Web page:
Any notion that Webster believed that the lexicographer's role is purely descriptive, as one might suppose from the quotation in Dan's question—

A lexicographer's business is solely to collect, arrange, and define the words that usage presents to his hands. He has no right to proscribe words; he is to present them as they are.

—must be based on careful cherry picking from the writings that Webster left behind. As his remarks in the introduction to his 1828 dictionary make clear, he considers the lexicographer's task to be, in part, "to determine whether a word is so far authorized as to be considered legitimate." And he considers that, "Some [vulgar words] are too low to deserve notice." Ultimately, he seems to believe that the obligation of the lexicographer "to collect, arrange, and define the words that usage presents to his hands" extends only to words that "are used by respectable writers or speakers."

As you might expect from the foregoing, many a sturdy English four-letter word is not to be found in An American Dictionary of the English Language. But Webster also omitted a number of other words that he considered insufficiently English (or inappropriate for other, unnamed reasons), such as jounce (attested to the 15th century), kilter (1628), slush (1641), and squaw (1634). As for the meanings he assigned to words, consider the entry in Webster's 1828 dictionary for Yankee, a term of some familiarity to Americans going back to the American Revolution:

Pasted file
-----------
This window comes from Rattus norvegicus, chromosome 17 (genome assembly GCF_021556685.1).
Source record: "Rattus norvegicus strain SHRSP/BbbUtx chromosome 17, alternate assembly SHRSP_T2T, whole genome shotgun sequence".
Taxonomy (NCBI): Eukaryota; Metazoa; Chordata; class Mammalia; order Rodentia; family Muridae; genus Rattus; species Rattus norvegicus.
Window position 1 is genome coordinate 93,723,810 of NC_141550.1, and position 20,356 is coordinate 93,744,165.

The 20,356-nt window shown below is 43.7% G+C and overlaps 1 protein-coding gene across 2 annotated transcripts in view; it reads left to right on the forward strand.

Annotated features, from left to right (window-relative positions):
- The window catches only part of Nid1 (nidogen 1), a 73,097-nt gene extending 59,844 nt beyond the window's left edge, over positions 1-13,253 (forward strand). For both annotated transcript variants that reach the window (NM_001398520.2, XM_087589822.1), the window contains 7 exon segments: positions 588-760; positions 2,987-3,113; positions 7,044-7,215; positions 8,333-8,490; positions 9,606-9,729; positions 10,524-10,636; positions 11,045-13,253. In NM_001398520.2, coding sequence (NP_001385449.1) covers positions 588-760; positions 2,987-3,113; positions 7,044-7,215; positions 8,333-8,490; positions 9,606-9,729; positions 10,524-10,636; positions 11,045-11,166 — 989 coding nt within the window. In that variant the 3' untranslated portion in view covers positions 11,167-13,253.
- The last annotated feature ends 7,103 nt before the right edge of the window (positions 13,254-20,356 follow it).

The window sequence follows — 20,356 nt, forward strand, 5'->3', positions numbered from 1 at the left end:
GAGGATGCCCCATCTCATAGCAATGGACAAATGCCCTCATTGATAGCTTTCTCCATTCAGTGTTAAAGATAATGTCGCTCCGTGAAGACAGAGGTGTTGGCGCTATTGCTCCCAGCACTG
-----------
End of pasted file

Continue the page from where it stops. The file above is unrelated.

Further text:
YANKEE, n. A corrupt pronunciation of the word English by the native Indians of America.

This is an interesting etymological note—although not one that Merriam-Webster endorses today—but the entry doesn't really try to define the word that usage presented to Noah Webster's hand.

Noah Webster's attitude toward language was far from laissez-faire. He ignored words he deemed illegitimate. He proscribed words he deemed excessively vulgar. He sought changes in orthography strictly on the basis of what (in his view) was good for the language. These are very strongly prescriptivist tendencies. His willingness to accept whatever words and forms of usage happened down the pike is far less expansive than the quotation in Dan's question might lead you to believe.

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  • I don't know how you learned to frame and phrase things the way you do, but I know I want to find out.
    – Dan Bron
    Oct 18, 2018 at 17:29
  • @Sven Yargs - I have no trouble believing this. And I cannot vouch for the authenticity of the quote, which I found online. I posted the question primarily to hear whether the ELU community prefers to observe and catalog usage, or to police and prescribe usage. I've edited the question accordingly.
    – Dan
    Oct 18, 2018 at 21:08
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Your quote has 2 sentences, the first of which defines a lexicographer's business and the second proscribes them proscribing words.

EL&U doesn't really proscribe words, except that we should try to keep things civil, on-topic and in good taste. There's also been some talk about how our question titles are perceived by the general public, but that is a site-wide matter across Stack Exchange, not EL&U-specific.

To the extent that something is proscribed at all as a binary decision, I suppose EL&U doesn't subscribe to the proscription of proscription when it comes to lexicographers. But that's because EL&U doesn't have a position on lexicographers, so it wouldn't even proscribe that. It isn't quite anything goes, but EL&U does admit a fairly wide range of content matter that relates to the English language and its usage.